The whole matter is dealt with under Section 3 of the Act which says in considering a Measure the Ecclesiastical Committee shall draft a Report thereon to Parliament stating the nature of the legal effect of the Measure and its views on the expediency thereof especially with regard to the Constitutional rights of His Majesty's subjects.


—"especially with regard to."

12.0 M.


I do not think we need enter into a legal argument at this time of night. I say, though Parliament has a perfect right, if it wishes, to ignore that recommendation, at the same time, the Committee, having been set up by Act of Parliament for the purpose of making a report, the burden lies upon those who ask us to dissent from the Report of that Committee to show good cause why they dissent from the general recommendation. Otherwise, the whole settlement, as I understand it, of the National Assembly and the Ecclesiastical Committee becomes a thing of nought. The National Assembly, representing as it does all sides of the spirituality and laity concerned in Church matters, and the Ecclesiastical Committee, representing particularly the views of the two Houses of Parliament, have considered this matter in all its bearings, and have come here and said: "We think that this is a Measure which ought properly to be passed into law."

The matter is really a very serious one, because, as I understand it, if mere questions of boundaries or of the competing claims of persons in one diocese or another are to be considered in Parliament, regardless of the views of the National Assembly itself, which is more concerned than anybody else for the spiritual development of these matters, and of the Ecclesiastical Committee, then, I say, it is a very serious thing for Parliament lightly to overset those decisions. Some hon. Members from Hereford Diocese think they have been hardly treated in this matter—whether they think the spiritual interests of Hereford are affected or not, I do not know—but I submit to those who are not particularly concerned, who are the majority, that the fact that the Ecclesiastical Committee and the National Assembly, which latter body includes all the Bishops, who surely ought to know where and how their powers ought to be exercised, recommend this course is a fact that is entitled to some consideration.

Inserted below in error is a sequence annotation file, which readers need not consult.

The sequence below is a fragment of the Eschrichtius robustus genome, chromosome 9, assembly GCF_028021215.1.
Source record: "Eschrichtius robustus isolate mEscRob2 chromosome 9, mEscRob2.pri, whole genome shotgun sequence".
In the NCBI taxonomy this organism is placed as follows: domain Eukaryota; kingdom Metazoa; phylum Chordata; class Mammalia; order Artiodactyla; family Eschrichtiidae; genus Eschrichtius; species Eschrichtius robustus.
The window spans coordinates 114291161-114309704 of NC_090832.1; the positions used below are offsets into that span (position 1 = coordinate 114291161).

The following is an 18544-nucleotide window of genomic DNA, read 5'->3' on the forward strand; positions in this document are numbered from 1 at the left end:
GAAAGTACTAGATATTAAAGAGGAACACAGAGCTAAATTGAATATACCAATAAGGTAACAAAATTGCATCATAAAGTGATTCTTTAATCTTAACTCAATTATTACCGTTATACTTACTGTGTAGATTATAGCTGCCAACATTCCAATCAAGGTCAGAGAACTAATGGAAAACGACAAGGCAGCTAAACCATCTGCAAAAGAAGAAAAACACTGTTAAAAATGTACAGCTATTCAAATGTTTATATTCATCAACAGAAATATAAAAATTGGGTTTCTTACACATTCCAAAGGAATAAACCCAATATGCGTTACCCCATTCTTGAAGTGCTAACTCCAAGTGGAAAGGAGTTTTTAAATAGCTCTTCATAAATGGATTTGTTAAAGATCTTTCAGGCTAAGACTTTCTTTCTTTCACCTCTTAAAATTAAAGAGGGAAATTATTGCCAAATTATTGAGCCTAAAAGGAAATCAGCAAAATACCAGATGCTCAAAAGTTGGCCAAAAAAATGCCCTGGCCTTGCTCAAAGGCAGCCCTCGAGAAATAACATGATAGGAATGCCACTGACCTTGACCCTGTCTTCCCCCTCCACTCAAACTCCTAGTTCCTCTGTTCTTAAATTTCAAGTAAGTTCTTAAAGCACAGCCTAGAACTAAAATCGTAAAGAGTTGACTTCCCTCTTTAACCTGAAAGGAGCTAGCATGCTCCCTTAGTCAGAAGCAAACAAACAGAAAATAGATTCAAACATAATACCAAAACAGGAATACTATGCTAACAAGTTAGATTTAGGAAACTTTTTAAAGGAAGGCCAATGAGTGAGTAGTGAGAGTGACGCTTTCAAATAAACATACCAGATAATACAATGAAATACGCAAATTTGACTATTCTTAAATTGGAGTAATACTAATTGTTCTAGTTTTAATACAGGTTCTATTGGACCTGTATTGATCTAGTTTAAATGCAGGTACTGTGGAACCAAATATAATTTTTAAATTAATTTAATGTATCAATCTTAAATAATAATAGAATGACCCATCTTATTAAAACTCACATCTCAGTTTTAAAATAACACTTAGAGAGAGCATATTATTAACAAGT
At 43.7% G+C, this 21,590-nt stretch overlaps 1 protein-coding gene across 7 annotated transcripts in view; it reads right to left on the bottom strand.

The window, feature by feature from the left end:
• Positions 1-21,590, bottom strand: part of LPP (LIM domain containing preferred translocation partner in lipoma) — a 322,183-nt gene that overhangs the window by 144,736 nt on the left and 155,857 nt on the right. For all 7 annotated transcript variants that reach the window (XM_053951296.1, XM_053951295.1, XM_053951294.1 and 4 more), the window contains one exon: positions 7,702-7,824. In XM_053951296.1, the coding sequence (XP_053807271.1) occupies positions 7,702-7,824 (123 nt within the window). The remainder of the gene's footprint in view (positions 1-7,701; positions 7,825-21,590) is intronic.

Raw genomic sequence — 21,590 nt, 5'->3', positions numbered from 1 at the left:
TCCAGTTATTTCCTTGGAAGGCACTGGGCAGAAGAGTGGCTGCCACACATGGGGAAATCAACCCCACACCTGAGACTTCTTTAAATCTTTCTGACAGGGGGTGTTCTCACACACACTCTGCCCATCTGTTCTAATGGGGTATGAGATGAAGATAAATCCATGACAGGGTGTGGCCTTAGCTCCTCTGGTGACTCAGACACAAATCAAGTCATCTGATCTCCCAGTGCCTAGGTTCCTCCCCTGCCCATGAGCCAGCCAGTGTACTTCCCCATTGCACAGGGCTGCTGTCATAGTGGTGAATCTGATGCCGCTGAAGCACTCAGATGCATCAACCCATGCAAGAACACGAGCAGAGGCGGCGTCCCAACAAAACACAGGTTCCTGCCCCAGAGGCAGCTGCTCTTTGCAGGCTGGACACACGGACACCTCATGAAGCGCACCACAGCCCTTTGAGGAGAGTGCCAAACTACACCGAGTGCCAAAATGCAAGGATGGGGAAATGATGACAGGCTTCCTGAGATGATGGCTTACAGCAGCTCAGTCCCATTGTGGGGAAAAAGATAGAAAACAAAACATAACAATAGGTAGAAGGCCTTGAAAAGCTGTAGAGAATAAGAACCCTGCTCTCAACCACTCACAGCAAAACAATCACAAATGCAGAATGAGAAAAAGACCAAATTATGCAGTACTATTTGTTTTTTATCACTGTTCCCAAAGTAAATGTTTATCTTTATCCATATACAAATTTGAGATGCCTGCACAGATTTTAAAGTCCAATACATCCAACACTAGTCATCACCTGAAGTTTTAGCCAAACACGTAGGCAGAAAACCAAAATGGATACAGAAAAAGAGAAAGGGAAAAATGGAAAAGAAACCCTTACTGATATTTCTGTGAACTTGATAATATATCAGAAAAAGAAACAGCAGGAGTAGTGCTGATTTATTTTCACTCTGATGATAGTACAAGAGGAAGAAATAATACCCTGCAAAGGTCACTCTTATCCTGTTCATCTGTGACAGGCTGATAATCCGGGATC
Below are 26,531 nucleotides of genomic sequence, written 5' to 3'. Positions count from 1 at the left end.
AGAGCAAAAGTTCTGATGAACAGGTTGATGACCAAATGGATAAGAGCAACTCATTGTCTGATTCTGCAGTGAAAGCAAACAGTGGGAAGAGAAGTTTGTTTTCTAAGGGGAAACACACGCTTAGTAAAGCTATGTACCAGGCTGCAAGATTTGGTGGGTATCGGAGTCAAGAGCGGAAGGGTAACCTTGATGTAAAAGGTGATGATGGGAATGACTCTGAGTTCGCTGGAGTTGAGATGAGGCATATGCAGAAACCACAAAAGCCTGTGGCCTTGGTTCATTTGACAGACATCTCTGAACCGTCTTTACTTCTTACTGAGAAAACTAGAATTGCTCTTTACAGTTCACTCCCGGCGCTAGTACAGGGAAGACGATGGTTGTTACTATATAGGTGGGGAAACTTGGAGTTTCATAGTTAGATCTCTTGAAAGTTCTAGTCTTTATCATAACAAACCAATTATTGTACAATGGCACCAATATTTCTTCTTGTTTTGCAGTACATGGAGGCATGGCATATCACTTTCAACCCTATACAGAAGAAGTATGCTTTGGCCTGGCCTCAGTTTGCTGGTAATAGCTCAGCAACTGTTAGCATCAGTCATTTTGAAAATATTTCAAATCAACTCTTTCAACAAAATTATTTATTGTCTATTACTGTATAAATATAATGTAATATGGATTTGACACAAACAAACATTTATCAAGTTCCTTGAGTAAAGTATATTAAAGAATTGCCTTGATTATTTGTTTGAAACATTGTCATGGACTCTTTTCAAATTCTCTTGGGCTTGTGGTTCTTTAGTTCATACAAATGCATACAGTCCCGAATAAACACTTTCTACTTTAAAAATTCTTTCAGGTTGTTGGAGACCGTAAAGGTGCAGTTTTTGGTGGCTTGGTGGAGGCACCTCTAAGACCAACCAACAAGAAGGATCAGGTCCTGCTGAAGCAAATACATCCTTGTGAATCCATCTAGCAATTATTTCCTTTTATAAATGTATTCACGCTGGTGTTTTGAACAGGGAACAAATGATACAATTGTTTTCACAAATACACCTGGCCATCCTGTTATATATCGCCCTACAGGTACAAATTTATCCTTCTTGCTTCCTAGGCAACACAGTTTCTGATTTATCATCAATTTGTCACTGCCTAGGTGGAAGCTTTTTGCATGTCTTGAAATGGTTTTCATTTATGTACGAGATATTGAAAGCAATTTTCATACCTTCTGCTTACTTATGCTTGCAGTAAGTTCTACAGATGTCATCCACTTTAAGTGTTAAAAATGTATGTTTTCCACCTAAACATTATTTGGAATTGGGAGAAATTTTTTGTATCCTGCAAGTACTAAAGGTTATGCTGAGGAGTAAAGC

The bishops themselves have decided in favour of this Measure, and surely the arguments which we have heard to-night are not sufficiently weighty for this House to take the responsibility of destroying a proposal which comes from the whole of the organised opinion of the Church of England, when you know in addition that your own Ecclesiastical Committee has said that there is nothing in these proposals which interferes with the constitutional rights of His Majesty's subjects. I want to press that point, because, if another view is taken and a precedent is established, as it may possibly be in this case, I can foresee that in future we shall have Debates—I will not say tedious, but protracted Debates—on every Measure which comes up from the National Assembly. If Parliament wishes, in its wisdom, to destroy the Church of England Assembly, there is a way in which to do that. Repeal the Act if you will, if you can get a majority for so doing, but so long as the Church of England has been given what Parliament intended to be autonomy, subject only to its not interfering with the constitutional rights of His Majesty's subjects, I say that Parliament should hesitate long before it interferes with the considered, organized, and collective opinion of the whole of the Church.


As I reside a few miles south of Shrewsbury, and in the diocese of Hereford, I hope the House will excuse me for a few moments if I ask them at this late hour to listen to my opinions on this question. The object underlying this proposal is the relief of the diocese of Lichfield. The seconder pointed out that the population in Lichfield at the present moment is about 1,300,000 or 1,400,000. This Measure will relieve that diocese to the extent of about 160,000, and it will still leave the diocese of Lichfield very much too large, considering the distribution of the population in that diocese, for its efficient working by a Bishop who lies far away from much of the population and in view of the fact that much of the diocese is rather inaccessible to him. The proposal for putting a new Bishop in Shrewsbury and adding the southern part of the county of Shropshire to the Archdeaconry of Salop will give a diocese of about 260,000 people, with a Bishop residing in Shrewsbury, and it will make an admirable diocese if small dioceses are the point at which we should aim; but is it fair to do this when it will destroy—for that is practically what it comes to—the existing Diocese of Hereford, by making it so small that it will not attract an energetic, active Bishop?